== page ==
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I want to set default deadline for ping in some settings file or so. My program hangs when trying to connect to non-pinging ip address.

In terminal I can call "ping 123.0.0.1 -w 5" and it wont last forever, but I can't set any deadline in code.

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How are you pinging in your code? By calling ping itself or? –  hamon Aug 9 '13 at 9:16

1 Answer 1

up vote 3 down vote accepted

Shell Solution:

In your .bashrc add the following:

function ping {
    /bin/ping $@ -w5
}

This will create a wrapper function, which will set the timeout to 5 seconds for all calls to ping

Note: The version above will overwrite a -w param used on command line. If you still want to be able to overwrite the default timeout via the command line than place the -w5 before the $@:

function ping {
    /bin/ping -w5 $@
}

Pure C solution:

I won't give an full example here for brevity. You may find one here for example. In the given example, you'll have to replace the recvfrom() call which reads the ICMP response and may block by a select() or poll() call with a timeout.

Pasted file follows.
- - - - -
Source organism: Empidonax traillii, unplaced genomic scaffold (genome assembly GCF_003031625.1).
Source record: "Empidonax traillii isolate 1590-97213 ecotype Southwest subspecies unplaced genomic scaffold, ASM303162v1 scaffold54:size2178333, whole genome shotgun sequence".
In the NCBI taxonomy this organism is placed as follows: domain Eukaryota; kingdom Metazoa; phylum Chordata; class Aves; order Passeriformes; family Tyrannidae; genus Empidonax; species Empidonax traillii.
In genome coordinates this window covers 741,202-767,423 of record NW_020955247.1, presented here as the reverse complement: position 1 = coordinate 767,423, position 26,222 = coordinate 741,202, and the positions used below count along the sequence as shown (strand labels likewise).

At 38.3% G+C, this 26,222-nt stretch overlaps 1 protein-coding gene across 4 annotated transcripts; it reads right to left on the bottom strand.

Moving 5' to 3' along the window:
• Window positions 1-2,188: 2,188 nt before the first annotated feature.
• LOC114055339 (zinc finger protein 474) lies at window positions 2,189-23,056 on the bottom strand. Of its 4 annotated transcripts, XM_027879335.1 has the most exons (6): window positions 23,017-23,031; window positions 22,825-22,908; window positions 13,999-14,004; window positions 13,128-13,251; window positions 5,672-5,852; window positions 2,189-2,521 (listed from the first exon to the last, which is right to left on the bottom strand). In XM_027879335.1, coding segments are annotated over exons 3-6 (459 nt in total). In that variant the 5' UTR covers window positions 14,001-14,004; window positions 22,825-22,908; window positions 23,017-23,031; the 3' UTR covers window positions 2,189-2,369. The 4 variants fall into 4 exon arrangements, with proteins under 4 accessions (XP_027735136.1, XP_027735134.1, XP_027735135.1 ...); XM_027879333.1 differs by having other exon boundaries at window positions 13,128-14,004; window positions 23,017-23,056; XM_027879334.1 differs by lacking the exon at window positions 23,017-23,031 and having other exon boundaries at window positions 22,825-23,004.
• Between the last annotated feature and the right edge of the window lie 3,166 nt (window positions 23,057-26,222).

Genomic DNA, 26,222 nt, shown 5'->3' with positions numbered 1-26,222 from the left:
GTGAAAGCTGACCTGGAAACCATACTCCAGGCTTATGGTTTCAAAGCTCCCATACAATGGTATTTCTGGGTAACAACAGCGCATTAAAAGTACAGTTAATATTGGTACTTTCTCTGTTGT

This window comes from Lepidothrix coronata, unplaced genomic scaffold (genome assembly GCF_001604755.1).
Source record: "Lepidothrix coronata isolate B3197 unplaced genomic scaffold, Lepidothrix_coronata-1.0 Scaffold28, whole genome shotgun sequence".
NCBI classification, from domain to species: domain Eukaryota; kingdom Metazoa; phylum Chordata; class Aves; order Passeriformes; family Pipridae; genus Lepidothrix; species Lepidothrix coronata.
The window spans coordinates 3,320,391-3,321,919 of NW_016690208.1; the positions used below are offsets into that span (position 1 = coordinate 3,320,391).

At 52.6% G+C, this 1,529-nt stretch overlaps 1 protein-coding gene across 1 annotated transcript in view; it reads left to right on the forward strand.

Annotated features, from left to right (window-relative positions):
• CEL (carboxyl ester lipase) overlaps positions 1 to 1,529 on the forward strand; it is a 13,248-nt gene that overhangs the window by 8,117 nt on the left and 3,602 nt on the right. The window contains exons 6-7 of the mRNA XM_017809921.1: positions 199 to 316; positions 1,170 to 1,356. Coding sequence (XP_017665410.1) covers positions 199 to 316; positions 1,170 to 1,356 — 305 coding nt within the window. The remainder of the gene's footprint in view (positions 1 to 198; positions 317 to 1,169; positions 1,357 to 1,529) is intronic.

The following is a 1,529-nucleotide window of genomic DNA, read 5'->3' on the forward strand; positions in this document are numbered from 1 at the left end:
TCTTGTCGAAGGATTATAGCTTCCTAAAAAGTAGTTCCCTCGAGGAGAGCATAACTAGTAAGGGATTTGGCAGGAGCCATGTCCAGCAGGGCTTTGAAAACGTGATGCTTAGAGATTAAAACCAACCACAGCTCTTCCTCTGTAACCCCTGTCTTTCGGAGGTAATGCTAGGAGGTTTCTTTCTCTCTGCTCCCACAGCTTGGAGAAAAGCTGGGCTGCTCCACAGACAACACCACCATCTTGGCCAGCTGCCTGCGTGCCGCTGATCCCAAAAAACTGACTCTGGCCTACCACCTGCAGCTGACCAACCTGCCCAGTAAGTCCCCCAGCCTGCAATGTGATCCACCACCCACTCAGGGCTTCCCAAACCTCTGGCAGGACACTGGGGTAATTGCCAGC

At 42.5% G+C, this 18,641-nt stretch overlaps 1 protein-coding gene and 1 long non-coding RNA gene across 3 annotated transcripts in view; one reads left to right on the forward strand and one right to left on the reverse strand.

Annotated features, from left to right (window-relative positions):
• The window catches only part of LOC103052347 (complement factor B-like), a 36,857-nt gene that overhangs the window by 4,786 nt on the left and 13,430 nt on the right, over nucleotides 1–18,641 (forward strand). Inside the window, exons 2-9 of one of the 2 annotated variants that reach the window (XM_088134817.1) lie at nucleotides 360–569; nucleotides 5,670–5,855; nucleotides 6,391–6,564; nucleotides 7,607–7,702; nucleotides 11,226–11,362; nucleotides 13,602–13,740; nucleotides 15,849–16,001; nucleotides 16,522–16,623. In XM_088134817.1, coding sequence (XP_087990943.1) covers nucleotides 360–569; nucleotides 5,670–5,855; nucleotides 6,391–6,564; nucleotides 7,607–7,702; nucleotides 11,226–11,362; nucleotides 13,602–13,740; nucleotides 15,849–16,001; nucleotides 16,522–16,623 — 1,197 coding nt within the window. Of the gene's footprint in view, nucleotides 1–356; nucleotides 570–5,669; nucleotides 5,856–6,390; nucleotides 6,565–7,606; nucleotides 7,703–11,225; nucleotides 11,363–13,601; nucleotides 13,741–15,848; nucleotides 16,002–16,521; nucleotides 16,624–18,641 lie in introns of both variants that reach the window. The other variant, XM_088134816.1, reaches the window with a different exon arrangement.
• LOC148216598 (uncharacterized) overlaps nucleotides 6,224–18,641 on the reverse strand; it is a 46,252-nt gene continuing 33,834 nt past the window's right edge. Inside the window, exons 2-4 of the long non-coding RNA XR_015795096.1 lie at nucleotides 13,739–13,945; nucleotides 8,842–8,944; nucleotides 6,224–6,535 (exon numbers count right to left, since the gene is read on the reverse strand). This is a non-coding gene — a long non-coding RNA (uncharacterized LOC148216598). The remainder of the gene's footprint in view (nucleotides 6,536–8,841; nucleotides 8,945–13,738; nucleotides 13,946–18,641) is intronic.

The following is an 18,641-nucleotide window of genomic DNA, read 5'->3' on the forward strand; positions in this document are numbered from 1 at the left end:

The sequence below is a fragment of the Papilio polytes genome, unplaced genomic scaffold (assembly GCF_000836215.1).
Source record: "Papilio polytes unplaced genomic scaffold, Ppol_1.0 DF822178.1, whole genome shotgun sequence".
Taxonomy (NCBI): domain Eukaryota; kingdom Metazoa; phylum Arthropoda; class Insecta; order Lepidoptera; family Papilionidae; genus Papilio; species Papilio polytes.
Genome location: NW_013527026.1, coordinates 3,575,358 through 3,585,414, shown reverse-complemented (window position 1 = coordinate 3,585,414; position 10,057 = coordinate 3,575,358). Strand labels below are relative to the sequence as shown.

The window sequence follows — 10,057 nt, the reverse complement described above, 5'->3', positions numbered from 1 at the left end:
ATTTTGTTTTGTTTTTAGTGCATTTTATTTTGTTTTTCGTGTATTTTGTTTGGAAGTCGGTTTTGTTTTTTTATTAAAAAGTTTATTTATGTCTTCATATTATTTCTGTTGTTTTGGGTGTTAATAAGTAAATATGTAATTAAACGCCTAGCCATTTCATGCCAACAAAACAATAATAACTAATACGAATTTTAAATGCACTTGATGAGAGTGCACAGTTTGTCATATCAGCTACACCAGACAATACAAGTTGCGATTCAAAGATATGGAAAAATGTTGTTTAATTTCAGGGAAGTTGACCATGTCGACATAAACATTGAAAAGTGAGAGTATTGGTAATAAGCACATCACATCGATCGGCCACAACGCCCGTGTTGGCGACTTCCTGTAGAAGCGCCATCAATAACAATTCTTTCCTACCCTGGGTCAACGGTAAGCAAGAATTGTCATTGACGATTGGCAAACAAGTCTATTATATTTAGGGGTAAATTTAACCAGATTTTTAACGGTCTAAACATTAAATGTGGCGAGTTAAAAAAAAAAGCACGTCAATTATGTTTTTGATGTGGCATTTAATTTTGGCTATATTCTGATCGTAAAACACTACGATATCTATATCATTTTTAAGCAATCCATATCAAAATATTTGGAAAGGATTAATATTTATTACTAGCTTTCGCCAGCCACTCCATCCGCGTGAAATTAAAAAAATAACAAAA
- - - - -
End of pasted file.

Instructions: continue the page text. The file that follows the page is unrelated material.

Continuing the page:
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1  
alias ping='ping -w5' should work in this case too –  nos Aug 9 '13 at 9:20
    
Good one. Note that if you ever want to run the default ping command, then you will need to use \ping. –  fedorqui Aug 9 '13 at 9:25
    
@nos An alias isn't as flexible. for example it can't take arguments. A function is better in most cases. Check this –  hek2mgl Aug 9 '13 at 9:33
1  
@fedorqui Didn't know about the \command with leading \ approach. I would have just typed the whole path like /bin/ping.. Thx for the advice :) –  hek2mgl Aug 9 '13 at 9:34
    
@nos I forgot to mention, that aliases will work in interactive shells only. not in shell scripts –  hek2mgl Aug 9 '13 at 10:04

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